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A case for Lagos flood risk management

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An increasingly important threat to the high population and large concentration of residential, industrial, commercial and urban infrastructure systems in Africa’s coastal megacity of Lagos is flooding.

Over the past decade, flooding in the state has increased significantly, drawing attention to the need for flood risk management. The state is among other coastal cities in the world which include Bangkok, Manila and Vancouver with grievous impact of climate change. Presently, climate change and city growth have resulted in increase in the frequency and spatial extent of flooding in Lagos. Apart from the well-acknowledged social and economic impacts associated with flooding, there are also physical and mental health impacts on flood affected residents. There are cases of people being injured from falls and accidents during flood events as well as loss of lives. 

The more recent was the ugly incidence of Thursday June 18, 2020 when Nature in its fury emptied its bowel in what was clearly a torrential down pour that caused massive flooding in several parts of the sprawling city. Like most flooding incidents in Lagos, it threw the entire city into confusion and claimed the life of a four-year-old girl, Azeezat, at N0.38 Fashola Street, off Olabode Street, Papa Asafa, in Orile-Agege area of the state. Also, a pregnant woman and others narrowly escaped death, as they were rescued at No 26 Railway Line, Ashade Quarters, behind Guinness while four buildings collapsed in the area as a result of the attendant flood.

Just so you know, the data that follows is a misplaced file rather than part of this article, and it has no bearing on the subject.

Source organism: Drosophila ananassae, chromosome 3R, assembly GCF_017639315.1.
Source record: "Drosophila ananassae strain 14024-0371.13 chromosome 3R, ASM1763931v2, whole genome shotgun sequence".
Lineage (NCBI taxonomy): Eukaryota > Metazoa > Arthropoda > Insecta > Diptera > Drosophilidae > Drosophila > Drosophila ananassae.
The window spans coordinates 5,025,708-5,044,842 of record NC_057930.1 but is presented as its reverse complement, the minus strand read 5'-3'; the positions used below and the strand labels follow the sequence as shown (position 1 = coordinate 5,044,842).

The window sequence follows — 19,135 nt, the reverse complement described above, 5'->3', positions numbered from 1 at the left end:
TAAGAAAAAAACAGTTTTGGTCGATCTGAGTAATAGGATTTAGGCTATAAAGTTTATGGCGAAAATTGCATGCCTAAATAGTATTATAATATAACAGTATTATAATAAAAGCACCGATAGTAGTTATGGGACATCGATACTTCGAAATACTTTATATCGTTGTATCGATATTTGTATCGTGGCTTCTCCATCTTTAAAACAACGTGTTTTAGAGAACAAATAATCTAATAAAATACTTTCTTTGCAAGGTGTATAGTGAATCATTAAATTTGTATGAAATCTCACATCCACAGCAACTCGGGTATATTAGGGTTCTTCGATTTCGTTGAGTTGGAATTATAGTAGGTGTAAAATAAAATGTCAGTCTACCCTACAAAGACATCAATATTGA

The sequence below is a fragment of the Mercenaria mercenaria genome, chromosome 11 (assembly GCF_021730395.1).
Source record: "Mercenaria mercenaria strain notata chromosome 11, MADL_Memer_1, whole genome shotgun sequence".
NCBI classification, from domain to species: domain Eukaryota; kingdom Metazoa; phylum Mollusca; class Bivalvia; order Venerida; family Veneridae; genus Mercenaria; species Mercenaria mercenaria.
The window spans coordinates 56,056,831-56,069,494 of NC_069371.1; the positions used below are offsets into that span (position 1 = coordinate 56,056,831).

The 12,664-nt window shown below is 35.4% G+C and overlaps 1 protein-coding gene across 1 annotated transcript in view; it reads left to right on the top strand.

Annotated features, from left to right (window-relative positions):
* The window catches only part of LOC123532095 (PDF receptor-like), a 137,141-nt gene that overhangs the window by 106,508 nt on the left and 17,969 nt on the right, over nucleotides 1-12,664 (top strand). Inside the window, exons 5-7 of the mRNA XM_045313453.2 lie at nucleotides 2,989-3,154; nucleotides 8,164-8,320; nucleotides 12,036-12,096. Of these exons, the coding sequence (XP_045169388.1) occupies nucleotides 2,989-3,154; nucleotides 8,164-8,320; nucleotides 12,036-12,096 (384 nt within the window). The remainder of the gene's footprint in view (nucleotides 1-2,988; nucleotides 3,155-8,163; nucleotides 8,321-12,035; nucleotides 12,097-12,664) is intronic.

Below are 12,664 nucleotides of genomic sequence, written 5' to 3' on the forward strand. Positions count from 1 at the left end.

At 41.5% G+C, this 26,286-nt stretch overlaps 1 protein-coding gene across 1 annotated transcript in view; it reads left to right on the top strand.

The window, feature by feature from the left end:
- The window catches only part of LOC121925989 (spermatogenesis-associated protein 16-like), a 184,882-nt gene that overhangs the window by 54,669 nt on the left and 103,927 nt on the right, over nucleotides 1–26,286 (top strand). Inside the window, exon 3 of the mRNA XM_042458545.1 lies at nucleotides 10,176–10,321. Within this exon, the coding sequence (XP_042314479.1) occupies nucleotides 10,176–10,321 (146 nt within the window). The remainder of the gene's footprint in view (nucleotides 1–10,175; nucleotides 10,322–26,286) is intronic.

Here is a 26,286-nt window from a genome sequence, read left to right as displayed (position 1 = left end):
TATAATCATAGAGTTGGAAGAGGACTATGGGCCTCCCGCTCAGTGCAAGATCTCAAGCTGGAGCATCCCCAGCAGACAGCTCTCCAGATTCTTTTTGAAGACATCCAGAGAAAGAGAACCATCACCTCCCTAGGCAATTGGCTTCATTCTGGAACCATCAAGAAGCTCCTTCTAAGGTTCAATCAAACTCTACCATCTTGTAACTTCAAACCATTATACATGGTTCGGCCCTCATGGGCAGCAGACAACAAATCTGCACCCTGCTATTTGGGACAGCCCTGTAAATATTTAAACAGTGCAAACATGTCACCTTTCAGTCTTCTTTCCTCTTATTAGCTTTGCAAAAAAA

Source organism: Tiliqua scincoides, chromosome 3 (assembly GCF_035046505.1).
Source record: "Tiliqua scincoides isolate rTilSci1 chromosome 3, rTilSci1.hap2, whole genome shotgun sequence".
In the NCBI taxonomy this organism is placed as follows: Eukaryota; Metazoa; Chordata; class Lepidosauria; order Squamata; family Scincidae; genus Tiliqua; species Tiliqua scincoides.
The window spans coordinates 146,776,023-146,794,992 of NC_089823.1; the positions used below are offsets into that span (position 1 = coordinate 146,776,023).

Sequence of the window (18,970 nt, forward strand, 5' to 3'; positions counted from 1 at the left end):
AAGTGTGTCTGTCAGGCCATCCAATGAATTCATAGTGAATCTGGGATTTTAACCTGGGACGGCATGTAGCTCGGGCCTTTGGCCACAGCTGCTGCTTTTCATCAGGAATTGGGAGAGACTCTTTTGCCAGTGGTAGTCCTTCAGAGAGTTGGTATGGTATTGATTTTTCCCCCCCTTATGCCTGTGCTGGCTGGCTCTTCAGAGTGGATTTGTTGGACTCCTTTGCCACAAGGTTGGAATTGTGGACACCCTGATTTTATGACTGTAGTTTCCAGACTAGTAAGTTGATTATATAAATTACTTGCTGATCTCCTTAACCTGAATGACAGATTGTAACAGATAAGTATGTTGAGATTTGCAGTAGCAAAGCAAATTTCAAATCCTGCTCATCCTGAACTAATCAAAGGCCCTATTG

The incident further compounded the intractable traffic situation in the metropolis as vehicular movements were grounded to a halt, while a storey building comprising 8 rooms, 23 shops at No. 3 Sadiku Street, Alagba, Iyana -Ipaja area of the state collapsed when it couldn’t withstand the shock. These occurred despite assurances by government officials led by the State commissioner for the Environment and Water Resources, Tunji Bello, Special Adviser to the Governor on Drainage Services and Water Resources, Joe Igbokwe as well as, Permanent Secretary, Office of Drainage Service, Lekan Shodehinde. These officials had assured residents of the State’s preparedness to contain any unforeseen weather condition, when Nigerian Meteorological Agency (NiMET), in its 2020 Seasonal Rainfall Prediction (SRP), revealed that the state was going to experience 240-270 days of rainfall with a maximum annual rainfall estimated at 1,750mm. 

At present, the state contends with disease outbreaks, coastal erosion and flooding, forced evictions, economic downturn, building collapse, high unemployment and underemployment, traffic congestion, inadequate transportation system, formal-informal economic contestation, erratic power supply, civil unrest, unrest, urban fires and inadequate health system. Also, one of the grave environmental challenges, bedeviling the metropolitan is indiscriminate disposal of municipal solid waste (MSW). With about 10,000 tonnes of solid waste generated daily at 0.7 kg per capital, there is need for urban managers in metropolitan Lagos to adopt effective and people –oriented sustainable waste reduction strategies, introduce aggressive waste recycling modalities and intensify collection rate as part of effective management of flooding in the city.